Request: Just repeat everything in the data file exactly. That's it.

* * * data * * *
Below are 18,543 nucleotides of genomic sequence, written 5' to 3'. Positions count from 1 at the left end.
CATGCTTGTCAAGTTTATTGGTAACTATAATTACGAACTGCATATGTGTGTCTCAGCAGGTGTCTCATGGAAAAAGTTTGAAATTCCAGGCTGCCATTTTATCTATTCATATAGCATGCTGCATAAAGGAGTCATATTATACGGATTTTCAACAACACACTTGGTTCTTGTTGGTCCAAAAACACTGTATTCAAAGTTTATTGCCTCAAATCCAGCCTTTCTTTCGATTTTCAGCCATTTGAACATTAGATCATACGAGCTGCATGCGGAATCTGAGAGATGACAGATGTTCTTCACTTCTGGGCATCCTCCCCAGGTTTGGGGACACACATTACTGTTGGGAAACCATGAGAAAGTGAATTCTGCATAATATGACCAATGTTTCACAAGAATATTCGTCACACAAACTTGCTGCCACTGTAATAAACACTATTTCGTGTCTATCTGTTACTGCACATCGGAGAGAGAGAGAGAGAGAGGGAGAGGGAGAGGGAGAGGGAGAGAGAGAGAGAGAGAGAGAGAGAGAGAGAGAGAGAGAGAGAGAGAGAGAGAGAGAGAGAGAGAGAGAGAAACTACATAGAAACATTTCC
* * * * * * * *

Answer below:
Below are 18,543 nucleotides of genomic sequence, written 5' to 3'. Positions count from 1 at the left end.
CATGCTTGTCAAGTTTATTGGTAACTATAATTACGAACTGCATATGTGTGTCTCAGCAGGTGTCTCATGGAAAAAGTTTGAAATTCCAGGCTGCCATTTTATCTATTCATATAGCATGCTGCATAAAGGAGTCATATTATACGGATTTTCAACAACACACTTGGTTCTTGTTGGTCCAAAAACACTGTATTCAAAGTTTATTGCCTCAAATCCAGCCTTTCTTTCGATTTTCAGCCATTTGAACATTAGATCATACGAGCTGCATGCGGAATCTGAGAGATGACAGATGTTCTTCACTTCTGGGCATCCTCCCCAGGTTTGGGGACACACATTACTGTTGGGAAACCATGAGAAAGTGAATTCTGCATAATATGACCAATGTTTCACAAGAATATTCGTCACACAAACTTGCTGCCACTGTAATAAACACTATTTCGTGTCTATCTGTTACTGCACATCGGAGAGAGAGAGAGAGAGAGGGAGAGGGAGAGGGAGAGGGAGAGAGAGAGAGAGAGAGAGAGAGAGAGAGAGAGAGAGAGAGAGAGAGAGAGAGAGAGAGAGAGAGAGAGAAACTACATAGAAACATTTCC